History shows term limits are a bad idea
In 1994, I sought a promotion that I didn’t want.
I had been in the Legislature for 18 years, representing Lassen, Plumas and other counties in the far north of California. I loved serving in the Assembly. I didn’t do anything wrong! I didn’t even come close to committing a felony, unless putting about 90 good laws on the books was wrong.
As a couple of examples, in 1980 I increased California’s drunk driving fines from $70 to $320 with Assembly Bill 2086 and I then provided dozens of millions of dollars in newly harvested food to senior gleaners “free” with AB 2895. I did this while I simultaneously tried to limit the number of bills a legislator can introduce. The always-challenged Legislature killed that bill. People sometimes made fun of me. But it was a great time and I was working hard.
Too bad though, my time was up. Californians had passed term limits in 1990. Assembly members could only serve six years, and senators only eight years. The clock started in 1990, and my term limit was fast approaching in 1996. I was being forced to get a different job. So I ran for lieutenant governor. I lost in the Republican primary.
However, as life teaches us, one is doing fine as long as one thinks one is doing fine. I am doing fine. I remarried. I found a job working as the president/CEO for the California Broadcasters Association and even moderating gubernatorial debates. Wow! How’s that? (That was me trying to prevent Arianna Huffington and Arnold Schwarzenegger from killing each other during the recall debate in 2003). I am not sure that the Legislature ever missed me. But I miss the Legislature.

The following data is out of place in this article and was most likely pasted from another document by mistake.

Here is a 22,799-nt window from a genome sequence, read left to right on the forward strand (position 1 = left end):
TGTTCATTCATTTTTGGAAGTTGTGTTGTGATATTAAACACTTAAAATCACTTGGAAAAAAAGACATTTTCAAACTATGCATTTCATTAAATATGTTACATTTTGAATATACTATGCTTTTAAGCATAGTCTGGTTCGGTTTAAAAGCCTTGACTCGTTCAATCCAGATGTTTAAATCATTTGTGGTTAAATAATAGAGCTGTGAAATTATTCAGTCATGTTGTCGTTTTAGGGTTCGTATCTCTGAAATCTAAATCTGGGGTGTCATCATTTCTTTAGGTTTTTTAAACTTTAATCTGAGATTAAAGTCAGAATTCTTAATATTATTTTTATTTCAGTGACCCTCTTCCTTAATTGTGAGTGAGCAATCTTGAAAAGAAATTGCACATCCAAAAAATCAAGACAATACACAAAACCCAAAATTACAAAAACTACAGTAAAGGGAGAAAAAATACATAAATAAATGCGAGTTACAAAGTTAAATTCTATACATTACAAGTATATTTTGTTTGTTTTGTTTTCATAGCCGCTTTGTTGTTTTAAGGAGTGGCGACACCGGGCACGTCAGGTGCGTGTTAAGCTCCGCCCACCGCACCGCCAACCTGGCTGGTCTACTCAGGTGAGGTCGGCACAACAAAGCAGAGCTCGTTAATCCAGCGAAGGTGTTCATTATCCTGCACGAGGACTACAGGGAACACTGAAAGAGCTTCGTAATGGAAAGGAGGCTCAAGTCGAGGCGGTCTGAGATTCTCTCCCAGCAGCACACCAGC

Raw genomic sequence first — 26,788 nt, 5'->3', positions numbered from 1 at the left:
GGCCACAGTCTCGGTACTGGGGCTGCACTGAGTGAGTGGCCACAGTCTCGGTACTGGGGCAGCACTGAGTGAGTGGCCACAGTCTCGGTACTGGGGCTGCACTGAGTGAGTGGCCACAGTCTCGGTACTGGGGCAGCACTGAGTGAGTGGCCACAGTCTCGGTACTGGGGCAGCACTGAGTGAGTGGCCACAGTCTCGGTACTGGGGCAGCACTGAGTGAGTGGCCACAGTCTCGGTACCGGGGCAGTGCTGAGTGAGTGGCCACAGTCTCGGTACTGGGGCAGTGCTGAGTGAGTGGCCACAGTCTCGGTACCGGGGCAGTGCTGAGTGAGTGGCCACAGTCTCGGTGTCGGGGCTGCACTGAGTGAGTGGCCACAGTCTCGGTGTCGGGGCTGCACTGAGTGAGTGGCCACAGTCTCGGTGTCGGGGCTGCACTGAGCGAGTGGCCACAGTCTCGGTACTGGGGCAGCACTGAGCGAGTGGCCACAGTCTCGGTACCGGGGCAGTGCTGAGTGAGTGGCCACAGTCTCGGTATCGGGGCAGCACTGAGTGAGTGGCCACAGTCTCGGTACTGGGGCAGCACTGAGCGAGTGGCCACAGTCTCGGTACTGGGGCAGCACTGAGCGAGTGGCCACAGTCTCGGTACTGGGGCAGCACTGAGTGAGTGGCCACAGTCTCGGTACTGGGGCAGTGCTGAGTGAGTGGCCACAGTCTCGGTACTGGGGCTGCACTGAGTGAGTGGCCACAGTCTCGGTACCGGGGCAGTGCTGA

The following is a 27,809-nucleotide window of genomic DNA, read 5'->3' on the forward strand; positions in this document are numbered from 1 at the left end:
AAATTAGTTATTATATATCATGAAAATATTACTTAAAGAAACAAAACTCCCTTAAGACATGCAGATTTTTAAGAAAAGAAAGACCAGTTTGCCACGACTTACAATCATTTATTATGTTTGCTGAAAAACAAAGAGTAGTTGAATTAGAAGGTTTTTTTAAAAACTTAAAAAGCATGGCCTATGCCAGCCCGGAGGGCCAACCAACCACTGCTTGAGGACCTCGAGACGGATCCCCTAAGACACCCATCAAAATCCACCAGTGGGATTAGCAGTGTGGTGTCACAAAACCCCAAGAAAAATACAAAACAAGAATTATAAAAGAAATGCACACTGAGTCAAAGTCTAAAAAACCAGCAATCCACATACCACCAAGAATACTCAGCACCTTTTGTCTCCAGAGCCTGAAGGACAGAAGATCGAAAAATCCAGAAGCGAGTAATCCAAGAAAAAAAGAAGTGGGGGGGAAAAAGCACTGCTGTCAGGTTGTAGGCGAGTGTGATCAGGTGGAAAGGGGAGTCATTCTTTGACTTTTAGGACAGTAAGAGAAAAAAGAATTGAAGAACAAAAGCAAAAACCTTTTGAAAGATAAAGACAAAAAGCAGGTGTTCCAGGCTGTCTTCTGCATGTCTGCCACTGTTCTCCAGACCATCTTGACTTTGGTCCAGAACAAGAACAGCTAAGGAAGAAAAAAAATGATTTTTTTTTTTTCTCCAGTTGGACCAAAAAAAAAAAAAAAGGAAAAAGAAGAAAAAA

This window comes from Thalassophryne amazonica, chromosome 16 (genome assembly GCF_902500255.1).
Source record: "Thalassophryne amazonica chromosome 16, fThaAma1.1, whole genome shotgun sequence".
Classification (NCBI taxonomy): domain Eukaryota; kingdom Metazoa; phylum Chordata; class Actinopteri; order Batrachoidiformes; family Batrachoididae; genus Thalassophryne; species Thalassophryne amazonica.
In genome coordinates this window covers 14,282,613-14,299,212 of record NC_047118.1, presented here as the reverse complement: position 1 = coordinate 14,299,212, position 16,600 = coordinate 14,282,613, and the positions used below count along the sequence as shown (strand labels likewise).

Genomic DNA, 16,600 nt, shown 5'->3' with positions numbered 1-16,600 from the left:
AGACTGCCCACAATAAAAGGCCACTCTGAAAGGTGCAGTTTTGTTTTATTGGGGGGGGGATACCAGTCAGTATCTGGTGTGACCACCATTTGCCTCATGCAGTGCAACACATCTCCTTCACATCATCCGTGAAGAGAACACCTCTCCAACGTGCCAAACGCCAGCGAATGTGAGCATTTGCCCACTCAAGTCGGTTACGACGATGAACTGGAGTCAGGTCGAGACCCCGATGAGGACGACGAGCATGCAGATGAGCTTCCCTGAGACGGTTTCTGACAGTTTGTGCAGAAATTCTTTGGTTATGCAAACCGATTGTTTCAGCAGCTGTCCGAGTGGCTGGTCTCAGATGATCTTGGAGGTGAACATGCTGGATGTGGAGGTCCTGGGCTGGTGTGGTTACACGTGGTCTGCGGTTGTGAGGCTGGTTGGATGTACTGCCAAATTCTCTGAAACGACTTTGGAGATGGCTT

And the Legislature is missing something. You know the last time that a majority of Californians told pollsters that they approved of the job their Legislature was doing? Back in the fall of 1990 — the month before they approved term limits.
If you thought it was bad in the 1900s when those already in office decided the length of terms, redistricting and whatever else they could think of, how is it now? With all of us “professional” politicians gone, how do you like the “amateurs”? Not very good, huh?
The amateurs are even more careerist than we were — in part because term limits require more jumping around between jobs.
One of the strangest consequences of term limits, particularly with the new redistricting maps produced by a citizens’ commission, is the phenomenon of “quasi-incumbents.”
“Quasi-incumbents” are what I call sitting members of the Legislature who had to move into a different town simply in order to stay in their district once the lines changed.
Moving to a different town in one of the new citizen-formed districts keeps these quasi-incumbents in the Assembly or state Senate. That lets them continue to serve the remaining portion of the years that they are allowed because of the term limits.
It also makes them quasi-carpetbaggers. It is a confusing time of musical chairs of districts and of incumbents. And when you’re playing musical chairs, how do you govern?
The answer is: you don’t. Term limits are part of the problem. Twenty-one years after Californians passed term limits, it is past time to ask voters: What were you thinking?
Oh, that’s right, many citizens wanted to get rid of Speaker Willie Brown. They thought he was too liberal. My party supported term limits then to get rid of him.
I wish we hadn’t. I now believe that limiting your representative to a certain length of term doesn’t even make common sense. It is anti-voter-choice. It is anti-democratic. Why should you not be able to keep your representative as long as you like? I am surprised the courts justified term limits as constitutional for California’s elected officials.
Speaker Brown had a much broader, more moderate perspective than our legislative leaders now.
When I decided to introduce AB 2, to study the possibility of dividing California into more than one state, I was quite surprised when my friend Willie helped me proceed with that idea. He told me he was elected in 1964, and by 1966 he introduced a bill on the possible division of our state. He told me that he also felt California was too big and always battling dysfunction.
He was right. I wish he were still in the Legislature to help us do something about it. He’s probably smart enough to figure it out. I’m still trying to decide what would be best.